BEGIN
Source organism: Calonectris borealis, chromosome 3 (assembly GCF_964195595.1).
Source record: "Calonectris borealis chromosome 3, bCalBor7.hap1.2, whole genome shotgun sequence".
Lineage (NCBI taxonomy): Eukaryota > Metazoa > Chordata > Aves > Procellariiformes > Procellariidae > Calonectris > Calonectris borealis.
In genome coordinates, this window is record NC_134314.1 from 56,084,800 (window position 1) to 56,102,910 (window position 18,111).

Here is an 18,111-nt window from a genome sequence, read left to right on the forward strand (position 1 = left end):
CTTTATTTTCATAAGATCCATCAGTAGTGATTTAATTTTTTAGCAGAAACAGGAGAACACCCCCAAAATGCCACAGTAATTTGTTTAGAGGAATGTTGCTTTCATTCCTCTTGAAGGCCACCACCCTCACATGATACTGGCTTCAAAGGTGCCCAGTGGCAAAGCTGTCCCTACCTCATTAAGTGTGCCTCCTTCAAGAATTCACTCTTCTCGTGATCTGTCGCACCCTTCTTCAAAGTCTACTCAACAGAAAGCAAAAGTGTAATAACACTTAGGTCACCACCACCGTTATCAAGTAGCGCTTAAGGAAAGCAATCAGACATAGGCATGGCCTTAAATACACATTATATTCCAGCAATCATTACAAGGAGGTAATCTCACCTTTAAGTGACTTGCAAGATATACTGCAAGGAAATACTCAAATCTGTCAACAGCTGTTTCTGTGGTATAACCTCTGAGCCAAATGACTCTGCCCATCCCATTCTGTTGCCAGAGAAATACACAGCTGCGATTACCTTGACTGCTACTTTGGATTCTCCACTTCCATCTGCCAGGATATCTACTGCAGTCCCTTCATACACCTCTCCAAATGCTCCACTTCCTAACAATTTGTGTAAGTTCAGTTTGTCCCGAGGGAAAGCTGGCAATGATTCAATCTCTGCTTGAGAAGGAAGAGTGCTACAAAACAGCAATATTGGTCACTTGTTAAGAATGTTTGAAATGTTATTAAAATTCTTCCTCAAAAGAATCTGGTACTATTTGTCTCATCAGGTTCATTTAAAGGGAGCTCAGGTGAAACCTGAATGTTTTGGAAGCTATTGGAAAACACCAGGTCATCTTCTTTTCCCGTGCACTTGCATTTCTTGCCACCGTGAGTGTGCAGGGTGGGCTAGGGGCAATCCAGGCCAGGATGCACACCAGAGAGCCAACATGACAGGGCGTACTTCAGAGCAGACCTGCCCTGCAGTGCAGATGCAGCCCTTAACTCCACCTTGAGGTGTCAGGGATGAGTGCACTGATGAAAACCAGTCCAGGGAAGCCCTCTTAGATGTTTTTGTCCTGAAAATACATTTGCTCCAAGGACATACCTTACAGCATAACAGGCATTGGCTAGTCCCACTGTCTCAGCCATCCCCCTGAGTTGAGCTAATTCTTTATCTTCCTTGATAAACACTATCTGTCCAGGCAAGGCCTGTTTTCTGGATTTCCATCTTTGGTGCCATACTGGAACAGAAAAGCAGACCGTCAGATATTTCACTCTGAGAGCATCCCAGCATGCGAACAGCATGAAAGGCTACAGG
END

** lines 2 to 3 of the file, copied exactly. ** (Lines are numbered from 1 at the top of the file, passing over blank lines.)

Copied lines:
Source record: "Calonectris borealis chromosome 3, bCalBor7.hap1.2, whole genome shotgun sequence".
Lineage (NCBI taxonomy): Eukaryota > Metazoa > Chordata > Aves > Procellariiformes > Procellariidae > Calonectris > Calonectris borealis.